The vertebrate embryo undergoes a series of dramatic morphological changes as the body extends to form the complete anterior-posterior axis during the somite-forming stages. The molecular mechanisms regulating these complex processes are still largely unknown. We show that the Hippo pathway transcriptional coactivators Yap1 and Wwtr1 are specifically localized to the presumptive epidermis and notochord, and play a critical and unexpected role in posterior body extension by regulating Fibronectin assembly underneath the presumptive epidermis and surrounding the notochord. We further find that Yap1 and Wwtr1, also via Fibronectin, have an essential role in the epidermal morphogenesis necessary to form the initial dorsal and ventral fins, a process previously thought to involve bending of an epithelial sheet, but which we now show involves concerted active cell movement. Our results reveal how the Hippo pathway transcriptional program, localized to two specific tissues, acts to control essential morphological events in the vertebrate embryo.
zebrafish yap1/wwtr1 mutantsGSEXXX.
- David Kimelman
- Jason Kuan Han Lai
- Didier YR Stainier
The funders had no role in study design, data collection and interpretation, or the decision to submit the work for publication.
Animal experimentation: This study was performed in strict accordance with institutional (UW and MPG) and national ethical and animal welfare guidelines. All of the animals were handled according to approved institutional animal care protocols (Permission No. B2/1068 for DS and IACUC protocol 2387-02 for DK).
- Marianne Bronner, California Institute of Technology, United States
© 2017, Kimelman et al.
This article is distributed under the terms of the Creative Commons Attribution License permitting unrestricted use and redistribution provided that the original author and source are credited.
In order to understand morphogenesis, it is necessary to know the material properties or forces shaping the living tissue. In spite of this need, very few in vivo measurements are currently available. Here, using the early Drosophila embryo as a model, we describe a novel cantilever-based technique which allows for the simultaneous quantification of applied force and tissue displacement in a living embryo. By analyzing data from a series of experiments in which embryonic epithelium is subjected to developmentally relevant perturbations, we conclude that the response to applied force is adiabatic and is dominated by elastic forces and geometric constraints, or system size effects. Crucially, computational modeling of the experimental data indicated that the apical surface of the epithelium must be softer than the basal surface, a result which we confirmed experimentally. Further, we used the combination of experimental data and comprehensive computational model to estimate the elastic modulus of the apical surface and set a lower bound on the elastic modulus of the basal surface. More generally, our investigations revealed important general features that we believe should be more widely addressed when quantitatively modeling tissue mechanics in any system. Specifically, different compartments of the same cell can have very different mechanical properties; when they do, they can contribute differently to different mechanical stimuli and cannot be merely averaged together. Additionally, tissue geometry can play a substantial role in mechanical response, and cannot be neglected.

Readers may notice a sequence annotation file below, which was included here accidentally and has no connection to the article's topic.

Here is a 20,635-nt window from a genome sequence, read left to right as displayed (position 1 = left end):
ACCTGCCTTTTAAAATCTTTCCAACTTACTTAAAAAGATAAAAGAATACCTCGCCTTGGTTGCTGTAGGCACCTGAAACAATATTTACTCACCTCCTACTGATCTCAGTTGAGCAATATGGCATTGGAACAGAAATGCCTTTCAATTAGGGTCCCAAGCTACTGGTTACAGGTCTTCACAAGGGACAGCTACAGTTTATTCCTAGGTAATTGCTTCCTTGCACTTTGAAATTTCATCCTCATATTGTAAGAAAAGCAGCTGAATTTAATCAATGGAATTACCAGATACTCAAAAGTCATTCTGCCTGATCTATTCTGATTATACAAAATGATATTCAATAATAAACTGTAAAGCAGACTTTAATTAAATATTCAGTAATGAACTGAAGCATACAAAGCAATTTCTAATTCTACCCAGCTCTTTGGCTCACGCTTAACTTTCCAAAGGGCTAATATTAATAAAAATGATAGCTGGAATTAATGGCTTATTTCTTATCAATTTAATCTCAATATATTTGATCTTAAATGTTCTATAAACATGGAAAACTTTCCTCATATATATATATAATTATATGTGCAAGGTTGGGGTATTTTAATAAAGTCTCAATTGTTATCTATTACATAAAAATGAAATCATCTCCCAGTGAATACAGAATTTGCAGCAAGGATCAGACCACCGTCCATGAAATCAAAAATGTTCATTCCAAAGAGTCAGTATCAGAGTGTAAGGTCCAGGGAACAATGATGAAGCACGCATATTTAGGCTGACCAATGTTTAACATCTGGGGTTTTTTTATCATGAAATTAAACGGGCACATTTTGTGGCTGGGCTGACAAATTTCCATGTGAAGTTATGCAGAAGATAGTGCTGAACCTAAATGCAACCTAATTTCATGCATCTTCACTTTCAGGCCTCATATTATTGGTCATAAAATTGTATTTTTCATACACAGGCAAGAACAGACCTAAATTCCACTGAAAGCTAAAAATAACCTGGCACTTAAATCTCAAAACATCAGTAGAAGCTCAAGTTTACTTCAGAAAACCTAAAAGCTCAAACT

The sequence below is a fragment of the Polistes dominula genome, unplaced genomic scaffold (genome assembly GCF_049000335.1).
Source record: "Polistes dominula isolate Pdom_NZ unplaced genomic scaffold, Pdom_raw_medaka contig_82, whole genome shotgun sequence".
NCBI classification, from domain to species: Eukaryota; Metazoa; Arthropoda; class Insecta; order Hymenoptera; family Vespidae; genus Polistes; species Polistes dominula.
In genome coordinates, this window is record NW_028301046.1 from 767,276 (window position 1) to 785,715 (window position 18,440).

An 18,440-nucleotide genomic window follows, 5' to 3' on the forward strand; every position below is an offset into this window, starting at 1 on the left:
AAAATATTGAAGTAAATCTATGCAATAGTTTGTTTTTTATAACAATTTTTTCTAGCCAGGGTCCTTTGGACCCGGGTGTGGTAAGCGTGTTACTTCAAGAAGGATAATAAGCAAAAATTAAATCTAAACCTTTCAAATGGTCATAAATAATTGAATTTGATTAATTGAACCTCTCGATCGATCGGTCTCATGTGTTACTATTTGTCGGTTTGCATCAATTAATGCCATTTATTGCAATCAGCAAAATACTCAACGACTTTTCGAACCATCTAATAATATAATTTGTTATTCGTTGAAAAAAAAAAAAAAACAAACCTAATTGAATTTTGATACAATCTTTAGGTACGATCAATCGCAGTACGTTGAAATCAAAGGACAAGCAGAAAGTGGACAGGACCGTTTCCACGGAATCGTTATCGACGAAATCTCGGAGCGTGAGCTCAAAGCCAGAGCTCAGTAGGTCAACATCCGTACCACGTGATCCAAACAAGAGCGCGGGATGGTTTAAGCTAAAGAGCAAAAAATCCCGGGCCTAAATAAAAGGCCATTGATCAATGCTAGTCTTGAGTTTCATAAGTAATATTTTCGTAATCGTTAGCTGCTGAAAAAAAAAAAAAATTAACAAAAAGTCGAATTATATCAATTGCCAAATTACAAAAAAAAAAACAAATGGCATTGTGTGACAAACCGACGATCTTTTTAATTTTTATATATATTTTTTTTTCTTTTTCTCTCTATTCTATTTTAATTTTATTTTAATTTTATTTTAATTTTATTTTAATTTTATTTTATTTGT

The study of color patterns in the animal integument is a fundamental question in biology, with many lepidopteran species being exemplary models in this endeavor due to their relative simplicity and elegance. While significant advances have been made in unraveling the cellular and molecular basis of lepidopteran pigmentary coloration, the morphogenesis of wing scale nanostructures involved in structural color production is not well understood. Contemporary research on this topic largely focuses on a few nymphalid model taxa (e.g., Bicyclus, Heliconius), despite an overwhelming diversity in the hierarchical nanostructural organization of lepidopteran wing scales. Here, we present a time-resolved, comparative developmental study of hierarchical scale nanostructures in Parides eurimedes and five other papilionid species. Our results uphold the putative conserved role of F-actin bundles in acting as spacers between developing ridges, as previously documented in several nymphalid species. Interestingly, while ridges are developing in P. eurimedes, plasma membrane manifests irregular mesh-like crossribs characteristic of Papilionidae, which delineate the accretion of cuticle into rows of planar disks in between ridges. Once the ridges have grown, disintegrating F-actin bundles appear to reorganize into a network that supports the invagination of plasma membrane underlying the disks, subsequently forming an extruded honeycomb lattice. Our results uncover a previously undocumented role for F-actin in the morphogenesis of complex wing scale nanostructures, likely specific to Papilionidae.